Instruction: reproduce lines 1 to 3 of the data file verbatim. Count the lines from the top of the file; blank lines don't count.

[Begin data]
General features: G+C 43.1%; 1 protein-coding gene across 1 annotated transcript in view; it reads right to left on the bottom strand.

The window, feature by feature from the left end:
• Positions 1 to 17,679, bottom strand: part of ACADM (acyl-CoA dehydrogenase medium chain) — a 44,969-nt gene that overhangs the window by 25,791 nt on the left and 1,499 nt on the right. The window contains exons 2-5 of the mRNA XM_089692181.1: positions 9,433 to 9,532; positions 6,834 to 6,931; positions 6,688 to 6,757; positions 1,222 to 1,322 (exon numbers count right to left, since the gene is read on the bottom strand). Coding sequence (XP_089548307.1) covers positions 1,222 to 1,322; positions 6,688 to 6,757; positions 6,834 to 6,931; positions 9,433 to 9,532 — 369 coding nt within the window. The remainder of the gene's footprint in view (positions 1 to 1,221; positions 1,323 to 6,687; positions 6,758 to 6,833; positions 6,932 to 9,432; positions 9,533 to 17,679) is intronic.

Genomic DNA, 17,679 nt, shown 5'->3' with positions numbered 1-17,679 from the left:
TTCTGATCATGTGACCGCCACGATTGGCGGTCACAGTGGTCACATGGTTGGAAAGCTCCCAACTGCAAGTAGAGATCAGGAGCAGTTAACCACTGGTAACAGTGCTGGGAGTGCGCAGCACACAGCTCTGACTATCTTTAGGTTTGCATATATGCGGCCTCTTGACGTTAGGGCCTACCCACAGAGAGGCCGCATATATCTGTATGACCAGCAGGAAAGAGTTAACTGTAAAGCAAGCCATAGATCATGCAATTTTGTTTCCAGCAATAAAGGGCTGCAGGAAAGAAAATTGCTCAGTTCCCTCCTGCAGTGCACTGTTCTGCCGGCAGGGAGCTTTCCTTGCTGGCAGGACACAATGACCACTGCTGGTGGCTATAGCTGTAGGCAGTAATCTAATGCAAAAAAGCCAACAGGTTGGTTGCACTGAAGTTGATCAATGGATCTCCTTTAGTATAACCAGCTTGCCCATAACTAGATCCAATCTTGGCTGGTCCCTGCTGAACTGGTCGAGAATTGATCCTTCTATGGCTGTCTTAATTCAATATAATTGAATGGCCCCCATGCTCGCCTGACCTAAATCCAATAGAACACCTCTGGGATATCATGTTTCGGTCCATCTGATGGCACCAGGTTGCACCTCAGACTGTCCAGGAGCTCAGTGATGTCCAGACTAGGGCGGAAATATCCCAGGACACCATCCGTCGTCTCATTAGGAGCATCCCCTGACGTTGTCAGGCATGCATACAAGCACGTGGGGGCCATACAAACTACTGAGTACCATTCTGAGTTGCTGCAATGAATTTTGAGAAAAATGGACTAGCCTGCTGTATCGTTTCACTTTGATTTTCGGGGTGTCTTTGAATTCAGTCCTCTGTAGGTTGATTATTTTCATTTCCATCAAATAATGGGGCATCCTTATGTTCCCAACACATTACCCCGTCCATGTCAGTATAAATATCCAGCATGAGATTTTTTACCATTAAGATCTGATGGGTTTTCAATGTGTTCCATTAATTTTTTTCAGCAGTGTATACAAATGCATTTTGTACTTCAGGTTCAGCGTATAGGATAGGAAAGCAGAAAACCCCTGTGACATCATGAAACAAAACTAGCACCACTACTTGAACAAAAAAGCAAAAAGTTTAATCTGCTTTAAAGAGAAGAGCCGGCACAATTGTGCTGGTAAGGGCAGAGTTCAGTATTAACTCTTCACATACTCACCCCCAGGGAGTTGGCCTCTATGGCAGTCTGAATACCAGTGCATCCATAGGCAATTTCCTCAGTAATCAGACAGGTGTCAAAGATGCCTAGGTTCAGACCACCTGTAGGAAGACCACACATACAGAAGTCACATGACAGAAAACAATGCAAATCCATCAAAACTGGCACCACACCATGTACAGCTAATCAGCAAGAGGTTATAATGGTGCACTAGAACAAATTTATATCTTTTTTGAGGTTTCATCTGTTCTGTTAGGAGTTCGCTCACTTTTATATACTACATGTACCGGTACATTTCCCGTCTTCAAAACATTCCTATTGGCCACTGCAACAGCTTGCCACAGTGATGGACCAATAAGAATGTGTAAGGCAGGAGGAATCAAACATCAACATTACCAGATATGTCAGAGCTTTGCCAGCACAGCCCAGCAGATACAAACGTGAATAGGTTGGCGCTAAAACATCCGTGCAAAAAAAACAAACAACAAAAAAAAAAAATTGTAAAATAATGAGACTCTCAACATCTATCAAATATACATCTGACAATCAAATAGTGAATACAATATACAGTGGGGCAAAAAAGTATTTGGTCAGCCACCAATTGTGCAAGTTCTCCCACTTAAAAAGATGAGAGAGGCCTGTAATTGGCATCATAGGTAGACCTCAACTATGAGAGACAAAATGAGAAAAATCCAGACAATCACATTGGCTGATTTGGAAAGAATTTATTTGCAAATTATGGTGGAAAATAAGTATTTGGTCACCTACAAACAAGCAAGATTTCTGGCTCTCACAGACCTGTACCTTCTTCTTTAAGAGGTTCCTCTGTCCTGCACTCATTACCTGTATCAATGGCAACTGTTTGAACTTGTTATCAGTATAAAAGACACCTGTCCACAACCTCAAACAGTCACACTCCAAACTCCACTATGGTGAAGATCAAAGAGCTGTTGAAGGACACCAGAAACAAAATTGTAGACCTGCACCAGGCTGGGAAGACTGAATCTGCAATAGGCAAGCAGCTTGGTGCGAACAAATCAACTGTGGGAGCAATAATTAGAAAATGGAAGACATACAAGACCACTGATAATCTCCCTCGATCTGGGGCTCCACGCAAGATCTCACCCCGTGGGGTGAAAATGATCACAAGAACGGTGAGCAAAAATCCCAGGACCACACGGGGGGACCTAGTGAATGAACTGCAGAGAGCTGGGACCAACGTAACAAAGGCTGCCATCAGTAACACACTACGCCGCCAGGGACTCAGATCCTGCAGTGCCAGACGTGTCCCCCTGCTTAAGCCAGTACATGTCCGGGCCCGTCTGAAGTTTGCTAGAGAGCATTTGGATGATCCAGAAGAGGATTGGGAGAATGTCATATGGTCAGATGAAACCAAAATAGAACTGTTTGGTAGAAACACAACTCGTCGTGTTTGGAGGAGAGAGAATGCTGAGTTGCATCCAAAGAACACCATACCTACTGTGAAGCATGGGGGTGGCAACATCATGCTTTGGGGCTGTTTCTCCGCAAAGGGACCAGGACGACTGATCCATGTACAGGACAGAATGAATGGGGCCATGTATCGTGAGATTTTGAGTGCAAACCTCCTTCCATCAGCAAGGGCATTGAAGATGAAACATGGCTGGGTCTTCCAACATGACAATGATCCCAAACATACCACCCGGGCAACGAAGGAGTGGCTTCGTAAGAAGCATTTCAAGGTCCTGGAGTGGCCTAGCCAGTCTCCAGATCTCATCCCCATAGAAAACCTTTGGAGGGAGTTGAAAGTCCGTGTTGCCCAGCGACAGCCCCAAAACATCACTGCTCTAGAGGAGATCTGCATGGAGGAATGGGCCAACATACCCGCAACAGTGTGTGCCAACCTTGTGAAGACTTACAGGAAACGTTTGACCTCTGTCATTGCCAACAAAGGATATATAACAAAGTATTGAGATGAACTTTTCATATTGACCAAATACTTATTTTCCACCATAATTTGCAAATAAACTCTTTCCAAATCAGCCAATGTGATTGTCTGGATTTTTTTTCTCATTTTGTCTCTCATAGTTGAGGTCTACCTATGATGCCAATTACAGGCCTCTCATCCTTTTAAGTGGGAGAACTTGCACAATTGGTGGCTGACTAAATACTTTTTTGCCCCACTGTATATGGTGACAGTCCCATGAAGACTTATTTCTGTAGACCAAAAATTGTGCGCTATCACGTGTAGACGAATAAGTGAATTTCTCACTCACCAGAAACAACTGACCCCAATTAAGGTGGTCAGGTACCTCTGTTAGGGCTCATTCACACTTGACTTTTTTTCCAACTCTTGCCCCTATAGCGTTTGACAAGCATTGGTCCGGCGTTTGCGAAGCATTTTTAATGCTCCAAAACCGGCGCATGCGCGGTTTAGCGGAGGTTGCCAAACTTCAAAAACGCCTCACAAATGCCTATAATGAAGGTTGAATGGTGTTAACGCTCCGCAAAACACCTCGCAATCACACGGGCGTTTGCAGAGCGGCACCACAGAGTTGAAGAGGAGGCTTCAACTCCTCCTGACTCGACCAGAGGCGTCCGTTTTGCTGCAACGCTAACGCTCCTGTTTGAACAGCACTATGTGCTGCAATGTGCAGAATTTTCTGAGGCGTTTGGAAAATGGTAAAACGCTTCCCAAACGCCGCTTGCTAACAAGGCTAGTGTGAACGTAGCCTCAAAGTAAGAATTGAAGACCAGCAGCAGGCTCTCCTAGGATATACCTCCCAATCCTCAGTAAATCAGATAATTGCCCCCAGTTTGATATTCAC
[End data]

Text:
General features: G+C 43.1%; 1 protein-coding gene across 1 annotated transcript in view; it reads right to left on the bottom strand.

The window, feature by feature from the left end:
• Positions 1 to 17,679, bottom strand: part of ACADM (acyl-CoA dehydrogenase medium chain) — a 44,969-nt gene that overhangs the window by 25,791 nt on the left and 1,499 nt on the right. The window contains exons 2-5 of the mRNA XM_089692181.1: positions 9,433 to 9,532; positions 6,834 to 6,931; positions 6,688 to 6,757; positions 1,222 to 1,322 (exon numbers count right to left, since the gene is read on the bottom strand). Coding sequence (XP_089548307.1) covers positions 1,222 to 1,322; positions 6,688 to 6,757; positions 6,834 to 6,931; positions 9,433 to 9,532 — 369 coding nt within the window. The remainder of the gene's footprint in view (positions 1 to 1,221; positions 1,323 to 6,687; positions 6,758 to 6,833; positions 6,932 to 9,432; positions 9,533 to 17,679) is intronic.